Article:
McLaren has already dropped the headline details of the forthcoming 600LT, but with the car’s official unveiling at the Goodwood Festival of Speed we can now tell you more about this stripped and whipped hellion, with the stand-out feature being that it will indeed be quicker around most circuits than the 675LT it follows on to.
"It depends on the track," McLaren's chief engineer Paul Burnham told CarAdvice during a preview event in London. "The 675 has more power and more straight-line pace, but the 600LT can generate higher cornering speeds so on anything tight it will have the advantage.”
The success of the 675LT, which sold out limited editions in both Coupe and Spider form, made it a certainty that McLaren would create other “Long Tail” models, the inspiration coming from the marginally extended GTR race version of the McLaren F1. The surprise is that the second LT is spun from the cheaper Sports Series rather than the 720S.
As we’ve already reported, the 600LT Coupe is significantly lighter than the 570S that it’s based on. McLaren claims a dry weight of just 1247kg, 96kg less than the regular car, although that means having to forego both air conditioning – a 12.6kg saving – and the entertainment system (another 3.3kg).
Company insiders admit they expect relatively few buyers will go that far, but there are some significant mass reductions with the motorsport-style carbon seats (21kg), featherweight wheels (17kg), lighter suspension components (10.2kg) and the amazing-looking top exit exhaust system (12.6kg) which we’re told spits flames on a lifted throttle and should also add some of the flat-out aural character the 570S is lacking.
Beyond the standard spec, buyers will be able to specify a carbon roof, full carbon front wings and titanium wheel bolts (seriously) to save another 9kg of mass.
The re-routed exhaust was made necessary by the 600LT’s extremely aggressive aerodynamics package and the need to find room for the vast rear diffuser that sits beneath the rear bodywork. Putting hot gases out so close to the rear wing means this carries a special heat-proof coating which can resist temperatures of up to 250 Degrees C. Altogether the aero creates 100kg of downforce at 250km/h.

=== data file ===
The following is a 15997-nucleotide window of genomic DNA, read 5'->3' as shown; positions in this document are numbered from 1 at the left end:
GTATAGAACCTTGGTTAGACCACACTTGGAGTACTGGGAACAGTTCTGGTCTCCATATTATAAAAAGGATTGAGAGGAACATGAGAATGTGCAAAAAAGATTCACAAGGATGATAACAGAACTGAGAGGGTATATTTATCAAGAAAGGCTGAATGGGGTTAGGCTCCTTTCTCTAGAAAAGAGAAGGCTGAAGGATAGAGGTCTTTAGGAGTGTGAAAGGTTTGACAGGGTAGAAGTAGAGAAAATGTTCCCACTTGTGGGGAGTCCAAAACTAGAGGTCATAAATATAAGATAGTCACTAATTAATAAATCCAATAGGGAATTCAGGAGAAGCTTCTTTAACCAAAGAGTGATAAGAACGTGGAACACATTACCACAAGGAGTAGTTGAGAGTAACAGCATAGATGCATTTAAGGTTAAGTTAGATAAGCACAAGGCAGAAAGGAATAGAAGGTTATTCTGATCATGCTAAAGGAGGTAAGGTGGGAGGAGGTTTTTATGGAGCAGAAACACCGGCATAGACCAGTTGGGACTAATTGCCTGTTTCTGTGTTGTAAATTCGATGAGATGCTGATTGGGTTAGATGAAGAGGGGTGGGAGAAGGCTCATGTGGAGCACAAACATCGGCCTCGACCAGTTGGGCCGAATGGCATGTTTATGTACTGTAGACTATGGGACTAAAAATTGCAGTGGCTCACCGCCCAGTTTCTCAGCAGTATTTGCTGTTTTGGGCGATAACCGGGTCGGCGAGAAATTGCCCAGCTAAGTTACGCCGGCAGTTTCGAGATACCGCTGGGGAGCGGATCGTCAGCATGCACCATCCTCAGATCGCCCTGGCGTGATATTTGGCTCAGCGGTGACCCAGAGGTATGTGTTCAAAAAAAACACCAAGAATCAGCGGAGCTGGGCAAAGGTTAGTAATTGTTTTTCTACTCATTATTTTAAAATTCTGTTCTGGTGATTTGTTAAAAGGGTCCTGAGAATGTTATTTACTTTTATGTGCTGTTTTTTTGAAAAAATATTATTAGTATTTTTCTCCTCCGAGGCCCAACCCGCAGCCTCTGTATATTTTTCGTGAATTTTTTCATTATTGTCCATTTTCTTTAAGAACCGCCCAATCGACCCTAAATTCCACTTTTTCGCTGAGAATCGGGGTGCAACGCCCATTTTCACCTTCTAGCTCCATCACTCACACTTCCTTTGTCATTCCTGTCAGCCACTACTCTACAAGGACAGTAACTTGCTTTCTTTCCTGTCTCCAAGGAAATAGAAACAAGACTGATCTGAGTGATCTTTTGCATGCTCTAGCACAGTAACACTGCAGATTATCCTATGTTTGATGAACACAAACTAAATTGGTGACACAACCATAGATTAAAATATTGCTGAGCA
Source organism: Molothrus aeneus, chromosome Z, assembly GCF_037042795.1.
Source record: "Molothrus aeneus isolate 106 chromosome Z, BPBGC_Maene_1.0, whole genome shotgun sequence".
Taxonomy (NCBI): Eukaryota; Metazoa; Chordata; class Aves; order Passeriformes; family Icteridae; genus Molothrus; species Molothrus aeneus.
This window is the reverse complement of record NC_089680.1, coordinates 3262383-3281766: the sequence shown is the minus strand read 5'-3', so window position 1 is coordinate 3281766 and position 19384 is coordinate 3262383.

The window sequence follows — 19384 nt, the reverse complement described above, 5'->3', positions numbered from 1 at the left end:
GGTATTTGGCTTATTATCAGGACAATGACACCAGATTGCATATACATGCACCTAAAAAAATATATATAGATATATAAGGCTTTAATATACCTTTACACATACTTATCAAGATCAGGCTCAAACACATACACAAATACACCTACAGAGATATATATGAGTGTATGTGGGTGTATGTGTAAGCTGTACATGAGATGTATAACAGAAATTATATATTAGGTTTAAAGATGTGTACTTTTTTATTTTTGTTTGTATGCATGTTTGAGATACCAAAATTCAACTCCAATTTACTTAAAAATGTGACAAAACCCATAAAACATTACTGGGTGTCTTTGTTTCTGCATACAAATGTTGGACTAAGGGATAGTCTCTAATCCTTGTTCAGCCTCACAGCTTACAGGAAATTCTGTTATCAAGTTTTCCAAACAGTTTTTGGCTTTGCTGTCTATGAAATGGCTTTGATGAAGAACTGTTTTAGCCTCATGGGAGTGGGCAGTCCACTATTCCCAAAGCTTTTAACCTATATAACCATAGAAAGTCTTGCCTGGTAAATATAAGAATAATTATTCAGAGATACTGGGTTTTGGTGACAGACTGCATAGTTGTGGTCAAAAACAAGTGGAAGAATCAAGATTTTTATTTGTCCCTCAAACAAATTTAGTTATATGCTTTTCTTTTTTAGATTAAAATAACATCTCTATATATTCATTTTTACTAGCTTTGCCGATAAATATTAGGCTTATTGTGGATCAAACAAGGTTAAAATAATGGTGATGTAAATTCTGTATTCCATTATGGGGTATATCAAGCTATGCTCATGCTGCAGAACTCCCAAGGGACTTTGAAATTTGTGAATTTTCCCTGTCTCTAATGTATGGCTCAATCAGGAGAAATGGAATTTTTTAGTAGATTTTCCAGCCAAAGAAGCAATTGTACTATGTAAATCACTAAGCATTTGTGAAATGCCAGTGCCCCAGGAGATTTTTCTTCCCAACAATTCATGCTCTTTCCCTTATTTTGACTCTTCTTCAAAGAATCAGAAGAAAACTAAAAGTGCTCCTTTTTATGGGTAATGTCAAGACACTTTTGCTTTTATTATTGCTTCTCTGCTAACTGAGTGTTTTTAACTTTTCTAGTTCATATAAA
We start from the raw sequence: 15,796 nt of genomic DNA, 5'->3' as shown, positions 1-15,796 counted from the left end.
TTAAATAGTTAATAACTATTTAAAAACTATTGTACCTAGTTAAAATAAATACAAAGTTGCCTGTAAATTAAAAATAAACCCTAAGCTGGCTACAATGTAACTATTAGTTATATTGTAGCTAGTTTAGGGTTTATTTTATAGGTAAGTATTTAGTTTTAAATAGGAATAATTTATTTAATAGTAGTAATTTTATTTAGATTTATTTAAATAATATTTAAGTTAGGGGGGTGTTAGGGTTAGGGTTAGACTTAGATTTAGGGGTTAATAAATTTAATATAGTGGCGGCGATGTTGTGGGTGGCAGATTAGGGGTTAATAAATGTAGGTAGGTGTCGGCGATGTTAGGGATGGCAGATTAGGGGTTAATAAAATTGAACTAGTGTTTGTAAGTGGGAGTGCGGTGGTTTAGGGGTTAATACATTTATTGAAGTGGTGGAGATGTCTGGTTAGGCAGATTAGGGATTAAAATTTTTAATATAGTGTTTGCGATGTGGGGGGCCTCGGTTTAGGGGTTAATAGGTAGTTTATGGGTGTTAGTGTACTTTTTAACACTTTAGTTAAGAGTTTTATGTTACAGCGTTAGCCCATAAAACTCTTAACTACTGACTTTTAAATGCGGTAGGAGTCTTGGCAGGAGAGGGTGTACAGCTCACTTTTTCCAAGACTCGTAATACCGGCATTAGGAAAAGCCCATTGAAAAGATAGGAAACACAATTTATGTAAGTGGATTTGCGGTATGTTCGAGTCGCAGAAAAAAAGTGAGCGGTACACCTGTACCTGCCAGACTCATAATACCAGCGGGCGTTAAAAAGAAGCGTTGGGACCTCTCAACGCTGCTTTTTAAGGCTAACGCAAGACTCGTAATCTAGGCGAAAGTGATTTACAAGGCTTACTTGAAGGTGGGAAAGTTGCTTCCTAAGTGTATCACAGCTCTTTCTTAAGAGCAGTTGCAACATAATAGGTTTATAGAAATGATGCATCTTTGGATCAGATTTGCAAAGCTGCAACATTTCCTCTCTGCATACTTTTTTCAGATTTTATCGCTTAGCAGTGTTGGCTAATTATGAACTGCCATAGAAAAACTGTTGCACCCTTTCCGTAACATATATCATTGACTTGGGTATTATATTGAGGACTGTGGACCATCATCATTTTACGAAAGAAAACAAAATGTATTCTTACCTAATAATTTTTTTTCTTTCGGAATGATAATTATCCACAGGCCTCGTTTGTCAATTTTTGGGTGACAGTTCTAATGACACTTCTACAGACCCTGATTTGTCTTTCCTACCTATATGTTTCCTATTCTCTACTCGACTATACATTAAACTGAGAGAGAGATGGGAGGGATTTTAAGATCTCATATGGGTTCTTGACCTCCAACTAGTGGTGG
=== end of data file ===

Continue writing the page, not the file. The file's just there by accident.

The added lightness, and the modest power boost to 441kW from the 570S’s 419kW, mean the 600LT has effectively jumped a segment in terms of raw performance, certainly for those prepared to put up with its deliberate lack of creature comforts.
On McLaren’s numbers it boasts a 2.9-sec 0-100km/h time and an 8.2-sec 0-200km/h time which, along with a 328km/h top speed, mean it is quicker than a Lamborghini Huracan Performante and a Ferrari 488 GTB.
Those numbers don’t tell us whether it will be quicker on track, of course, but with track-calibrated dual-valve dampers, an 8mm reduction in ride height, ultra-grippy Pirelli P Zero Trofeo R tyres and upgraded carbon-ceramic brakes from the 720S it will certainly be fun to try and quantify the difference.
McLaren boss Mike Flewitt says he wants to be in a weight race as much as a power race, and the 600LT is pretty much a manifesto piece.
Paul Burnham admits it could have been given more power, but that would have required more cooling and therefore an increase in mass. It’s not quite as light as the 675LT was, because the basic Sports Series is slightly heavier, but it is still significantly under the weight of every significant rival.
Sales in Europe will start later this year and, although we’re told the 600LT will be coming to Australia, we’ll have to wait for final pricing plus confirmation of what production will be limited to.
At the preview we were told the car will carry a premium of around 25 percent over the regular 570S in Europe and America, and also that a Spider version will follow the Coupe.
Click any of the images above for more shots of the McLaren 600LT